When the weather starts to turn chilly and I’m after bass, I like to fish big baits up against windblown points and shores that have fast drops to deeper water. Where shad provide the main eats for bass, a few days during which the temperature hovers around 40 degrees knock such baitfish into thermal shock. They start sinking toward the bottom, twitching as they sink. Full-size hard or soft suspending jerkbaits do well on such occasions. It may come as a surprise, but big-profile flies also work well, even in really chilly water.
Striper guide Dan Marini figured that out a while ago. One spring day Dan took his fly rod to fish with a pal who competes in local bass tournaments and uses conventional tackle. “I caught fish on the usual small flies,” says Marini, “but not as many as he did on a jig-and-pig and spinnerbait. I realized that to do as well, I would have to copy whatever it was in the size, looks and action of those lures that attracted fish.”
Finding a sinking-head line to deep-six a fly was no problem, but Dan at first thought there was no way to imitate precisely the action of a conventional bass lure. Or was there?
Bob Clouser’s introduction of the Deep Minnow streamer some years back opened the door for a rich variety of fly-weighting systems whose composition includes beads and cone-shaped heads. Not only do such weights aid in sinking a fly to the strike zone, but they enhance fly action as well, depending on the retrieve. Additionally, various epoxies and sealants are used now to finish fly heads and provide tuned slow-sink capabilities. The more heavily weighted the head, or the more forward the weighted dumbbell fly eyes are positioned on the hook shank, the more up-and-down jigging action you can coax from a streamer between strips. Sometimes that’s better; sometimes it’s not.
Just think of the various soft and hard jerkbaits. Some have short bills while others have longer bills. Some suspend while others sink slowly between rod twitches. Now think of a streamer flyÃƒÂthe original suspending baitÃƒÂand it’s obvious that flyfishers must be successful in virtually any situation where jerkbaits produce. All that remains is the profile component.
Bob Clouser’s original dumbbell-eyed Deep Minnow bears little resemblance to the variations sold commercially now. Many of the newer versions have heavier eyes that are placed near the hook-eye. And the flies are shorter than the originals. They tend to produce that quick up-and-down action of a jig with trailer or head-weighted plastic worm. Again, that works occasionally, but we’re considering the imitation of larger forage fishÃƒÂor jerkbaits. Clouser’s originals, designed to catch smallmouth bass, were up to five inches long!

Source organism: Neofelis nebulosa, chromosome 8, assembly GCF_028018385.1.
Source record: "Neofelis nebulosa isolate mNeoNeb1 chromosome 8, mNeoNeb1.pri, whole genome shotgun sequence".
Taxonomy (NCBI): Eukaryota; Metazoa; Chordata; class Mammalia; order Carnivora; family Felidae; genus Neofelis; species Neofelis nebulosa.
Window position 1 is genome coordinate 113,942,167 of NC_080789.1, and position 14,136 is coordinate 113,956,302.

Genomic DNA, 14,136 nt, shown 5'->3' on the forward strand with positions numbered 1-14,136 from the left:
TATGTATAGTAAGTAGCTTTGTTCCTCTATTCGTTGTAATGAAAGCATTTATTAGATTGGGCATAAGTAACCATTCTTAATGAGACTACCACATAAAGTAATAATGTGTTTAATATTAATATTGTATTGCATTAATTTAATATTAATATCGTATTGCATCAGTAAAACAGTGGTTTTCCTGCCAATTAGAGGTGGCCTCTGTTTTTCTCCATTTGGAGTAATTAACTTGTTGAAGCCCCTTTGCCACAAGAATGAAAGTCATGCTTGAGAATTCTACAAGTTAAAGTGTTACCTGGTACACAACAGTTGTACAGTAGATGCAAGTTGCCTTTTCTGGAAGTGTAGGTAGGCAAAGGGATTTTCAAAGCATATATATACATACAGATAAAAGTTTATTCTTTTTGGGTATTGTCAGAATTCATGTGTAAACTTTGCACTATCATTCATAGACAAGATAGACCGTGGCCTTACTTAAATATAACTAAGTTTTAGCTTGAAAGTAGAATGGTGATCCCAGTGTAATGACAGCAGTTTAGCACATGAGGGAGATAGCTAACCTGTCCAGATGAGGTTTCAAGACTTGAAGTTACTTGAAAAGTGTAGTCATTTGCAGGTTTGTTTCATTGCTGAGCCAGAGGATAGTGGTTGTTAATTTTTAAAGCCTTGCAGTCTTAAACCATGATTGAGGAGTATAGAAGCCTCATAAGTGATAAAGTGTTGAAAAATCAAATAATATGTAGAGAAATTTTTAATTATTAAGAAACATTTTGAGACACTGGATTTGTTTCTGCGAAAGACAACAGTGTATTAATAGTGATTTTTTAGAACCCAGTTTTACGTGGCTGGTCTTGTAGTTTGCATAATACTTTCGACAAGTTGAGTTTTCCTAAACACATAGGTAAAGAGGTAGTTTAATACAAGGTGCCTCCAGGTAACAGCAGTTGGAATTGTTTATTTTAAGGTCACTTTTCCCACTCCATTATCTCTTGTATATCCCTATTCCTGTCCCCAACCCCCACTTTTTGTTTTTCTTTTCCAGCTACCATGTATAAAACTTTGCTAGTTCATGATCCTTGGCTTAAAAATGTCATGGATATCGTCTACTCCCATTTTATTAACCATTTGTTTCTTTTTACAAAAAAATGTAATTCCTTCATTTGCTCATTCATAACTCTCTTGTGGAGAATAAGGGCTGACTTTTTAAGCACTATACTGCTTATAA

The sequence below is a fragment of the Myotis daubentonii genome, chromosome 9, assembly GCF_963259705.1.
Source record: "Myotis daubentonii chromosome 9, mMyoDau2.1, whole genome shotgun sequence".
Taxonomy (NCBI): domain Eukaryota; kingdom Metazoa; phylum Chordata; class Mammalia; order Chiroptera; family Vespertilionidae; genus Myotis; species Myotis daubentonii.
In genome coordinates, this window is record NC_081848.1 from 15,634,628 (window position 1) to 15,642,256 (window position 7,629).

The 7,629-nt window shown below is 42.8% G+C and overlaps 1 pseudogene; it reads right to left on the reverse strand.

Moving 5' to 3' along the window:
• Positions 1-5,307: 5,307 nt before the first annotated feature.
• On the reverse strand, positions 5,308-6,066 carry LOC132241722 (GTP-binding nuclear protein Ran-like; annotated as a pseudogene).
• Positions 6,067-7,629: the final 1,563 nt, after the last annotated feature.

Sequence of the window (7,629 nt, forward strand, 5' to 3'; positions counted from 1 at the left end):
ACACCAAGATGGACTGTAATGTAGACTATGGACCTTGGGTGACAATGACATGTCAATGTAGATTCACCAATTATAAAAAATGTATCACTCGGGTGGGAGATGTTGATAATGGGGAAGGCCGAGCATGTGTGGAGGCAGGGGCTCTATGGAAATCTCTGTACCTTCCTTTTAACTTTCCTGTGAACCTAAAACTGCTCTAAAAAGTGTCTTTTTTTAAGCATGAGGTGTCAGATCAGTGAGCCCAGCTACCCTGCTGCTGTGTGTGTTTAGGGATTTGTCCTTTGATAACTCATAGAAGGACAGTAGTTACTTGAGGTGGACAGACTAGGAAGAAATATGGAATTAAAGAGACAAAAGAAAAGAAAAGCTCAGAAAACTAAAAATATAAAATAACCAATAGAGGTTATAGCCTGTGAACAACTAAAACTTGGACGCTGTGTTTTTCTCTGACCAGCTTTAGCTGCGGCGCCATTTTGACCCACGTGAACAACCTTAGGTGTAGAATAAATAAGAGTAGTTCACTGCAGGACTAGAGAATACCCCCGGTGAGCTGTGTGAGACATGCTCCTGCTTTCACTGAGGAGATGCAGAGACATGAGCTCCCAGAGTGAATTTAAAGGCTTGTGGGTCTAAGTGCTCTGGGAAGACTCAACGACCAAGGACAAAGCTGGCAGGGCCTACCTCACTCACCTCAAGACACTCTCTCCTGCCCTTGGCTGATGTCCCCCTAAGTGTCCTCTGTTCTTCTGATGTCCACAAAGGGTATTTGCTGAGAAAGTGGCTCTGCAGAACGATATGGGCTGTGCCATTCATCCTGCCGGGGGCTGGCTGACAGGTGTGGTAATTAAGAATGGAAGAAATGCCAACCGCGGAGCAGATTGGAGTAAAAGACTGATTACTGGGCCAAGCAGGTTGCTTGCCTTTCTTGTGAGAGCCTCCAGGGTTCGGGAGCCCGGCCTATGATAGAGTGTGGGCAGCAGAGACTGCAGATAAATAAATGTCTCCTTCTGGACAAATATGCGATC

A master fly tier himself, Dan Marini took an approach similar to Clouser’s when he attempted to concoct a streamer for bass in his neck of the woods. Marini knew that some bulk-producing natural materials were more opaque than other hairs and also that some syntheticsÃƒÂwhether by accident or designÃƒÂwere more translucent than others. The former he tied with extra flash material, after experimentation demonstrated that the opaque, yet glittery, style excelled when greater silhouette was required. He found that a somewhat less dense look with more translucence was preferable in clear water under bright conditions.
Most flyfishers hunt bass either with surface poppers or streamers and creepy-crawly leech things that measure about 3 to 31/2 inches long. If you’re trying to imitate the profile of a big jerkbait, however, that’s not nearly long enough. Here’s a good gauge: with your hand open and fingers extended, check the distance between the tip of your middle finger and at least the middle of your palm. That’s about the right size for a fall or early spring flash streamer for bass. Shad, perch, smelt and alewives are great colorr/pattern archetypes. Captain Dave Beattie of Epping, N.H., makes a deadly factotum of a streamerÃƒÂa multitasking pattern with grizzly feather flanks that freshwater bass just can’t let go by.
What about those times when the big suspending- or sinking-minnow look imparted by your streamers falls short, maybe because the bass decide they’d rather have a plastic worm on the bottom? The Woolly Bugger and various leech patterns will catch bass in such circumstances, but their profile falls a bit short of a standard worm. Let’s borrow from salt water again. Several years ago, well-known fly-angler Lou Tabory concocted a simple, deadly pattern for stripers that eat eels whenever they can get them. Lou’s Snake Fly undulates beautifully and can be worked slowly near the bottom like some kind of leech/eel critter. A flyfisher can’t replicate the exact hop of a weighted plastic worm or jig-and-eel, but this fly comes close.
There are a variety of shorter silicone- or epoxy-headed saltwater flies available that’ll do just fine when the fish want something a bit smaller to chew. If you’re a fly tier, try one of my Tubelet flies built with a conehead weight inside a length of tubing (like Corsair) with rubber tentacles that imitate those of a plastic tube lure.
Like any bass angler who knows his stuff, Dan Marini prefers sharp drops close to various structure when fishing in open, cold water. In many reservoirs, old river channels provide such drops. But just how cold can the water be and still give up largemouths to a giant streamer? The coldest water in which I’ve found streamer-eating bass was around 38 degrees. Friends catch fish when it’s even a couple of degrees colder. What about smallies?
“Smallmouths-they’re an enigma,” says Dan. “In fall, the bigmouths are about where you’d find them in spring. But smallies may or may not use the same areas; you’ve got to get on them right away before they move again-at least when you’re flyfishing. They’re harder to pattern, but I’ll figure it out.” No doubt he will.